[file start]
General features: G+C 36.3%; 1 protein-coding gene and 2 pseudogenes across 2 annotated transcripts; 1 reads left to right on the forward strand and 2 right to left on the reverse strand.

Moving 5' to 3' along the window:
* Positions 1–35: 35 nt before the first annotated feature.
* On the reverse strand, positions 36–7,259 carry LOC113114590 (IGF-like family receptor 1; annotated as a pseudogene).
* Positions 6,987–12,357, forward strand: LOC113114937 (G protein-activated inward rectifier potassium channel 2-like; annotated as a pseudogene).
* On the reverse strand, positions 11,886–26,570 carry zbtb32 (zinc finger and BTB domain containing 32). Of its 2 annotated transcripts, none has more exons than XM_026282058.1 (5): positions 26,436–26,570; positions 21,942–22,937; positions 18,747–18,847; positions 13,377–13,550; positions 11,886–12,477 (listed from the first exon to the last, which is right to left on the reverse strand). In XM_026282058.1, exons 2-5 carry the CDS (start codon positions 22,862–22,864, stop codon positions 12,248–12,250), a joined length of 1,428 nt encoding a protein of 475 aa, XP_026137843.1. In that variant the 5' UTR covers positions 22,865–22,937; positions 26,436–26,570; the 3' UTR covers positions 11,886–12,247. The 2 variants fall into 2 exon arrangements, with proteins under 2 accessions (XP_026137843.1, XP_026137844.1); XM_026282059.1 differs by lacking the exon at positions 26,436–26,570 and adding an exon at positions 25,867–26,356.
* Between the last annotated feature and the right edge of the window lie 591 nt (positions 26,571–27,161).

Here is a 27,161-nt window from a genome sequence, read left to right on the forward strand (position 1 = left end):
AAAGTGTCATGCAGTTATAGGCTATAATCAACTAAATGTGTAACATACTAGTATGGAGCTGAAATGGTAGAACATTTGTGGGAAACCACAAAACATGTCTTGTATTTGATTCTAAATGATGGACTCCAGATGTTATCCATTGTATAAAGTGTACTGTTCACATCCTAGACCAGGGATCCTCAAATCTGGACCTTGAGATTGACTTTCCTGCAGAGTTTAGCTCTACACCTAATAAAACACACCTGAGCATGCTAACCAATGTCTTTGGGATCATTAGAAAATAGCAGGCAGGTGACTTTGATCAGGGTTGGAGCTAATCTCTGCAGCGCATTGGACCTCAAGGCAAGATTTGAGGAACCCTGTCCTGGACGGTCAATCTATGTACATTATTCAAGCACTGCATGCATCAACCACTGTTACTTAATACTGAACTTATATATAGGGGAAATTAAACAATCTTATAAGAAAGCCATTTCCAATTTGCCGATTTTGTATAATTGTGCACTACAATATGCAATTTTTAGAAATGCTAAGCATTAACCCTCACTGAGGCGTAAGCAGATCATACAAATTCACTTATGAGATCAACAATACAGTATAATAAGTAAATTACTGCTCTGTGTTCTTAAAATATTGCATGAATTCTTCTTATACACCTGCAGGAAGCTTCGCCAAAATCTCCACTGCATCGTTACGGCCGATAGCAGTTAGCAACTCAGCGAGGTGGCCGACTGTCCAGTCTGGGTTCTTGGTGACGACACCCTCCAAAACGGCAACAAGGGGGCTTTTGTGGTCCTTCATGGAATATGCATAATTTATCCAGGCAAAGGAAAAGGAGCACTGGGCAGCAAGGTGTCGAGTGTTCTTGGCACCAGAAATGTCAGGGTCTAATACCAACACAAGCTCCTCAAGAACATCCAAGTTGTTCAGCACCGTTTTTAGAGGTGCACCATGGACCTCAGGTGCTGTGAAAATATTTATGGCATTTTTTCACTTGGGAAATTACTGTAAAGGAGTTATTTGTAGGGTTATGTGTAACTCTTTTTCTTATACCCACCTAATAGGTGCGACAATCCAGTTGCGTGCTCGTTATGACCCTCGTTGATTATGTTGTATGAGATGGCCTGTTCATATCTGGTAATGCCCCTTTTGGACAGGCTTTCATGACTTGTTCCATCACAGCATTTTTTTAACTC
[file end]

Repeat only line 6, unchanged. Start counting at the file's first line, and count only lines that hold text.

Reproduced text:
* On the reverse strand, positions 11,886–26,570 carry zbtb32 (zinc finger and BTB domain containing 32). Of its 2 annotated transcripts, none has more exons than XM_026282058.1 (5): positions 26,436–26,570; positions 21,942–22,937; positions 18,747–18,847; positions 13,377–13,550; positions 11,886–12,477 (listed from the first exon to the last, which is right to left on the reverse strand). In XM_026282058.1, exons 2-5 carry the CDS (start codon positions 22,862–22,864, stop codon positions 12,248–12,250), a joined length of 1,428 nt encoding a protein of 475 aa, XP_026137843.1. In that variant the 5' UTR covers positions 22,865–22,937; positions 26,436–26,570; the 3' UTR covers positions 11,886–12,247. The 2 variants fall into 2 exon arrangements, with proteins under 2 accessions (XP_026137843.1, XP_026137844.1); XM_026282059.1 differs by lacking the exon at positions 26,436–26,570 and adding an exon at positions 25,867–26,356.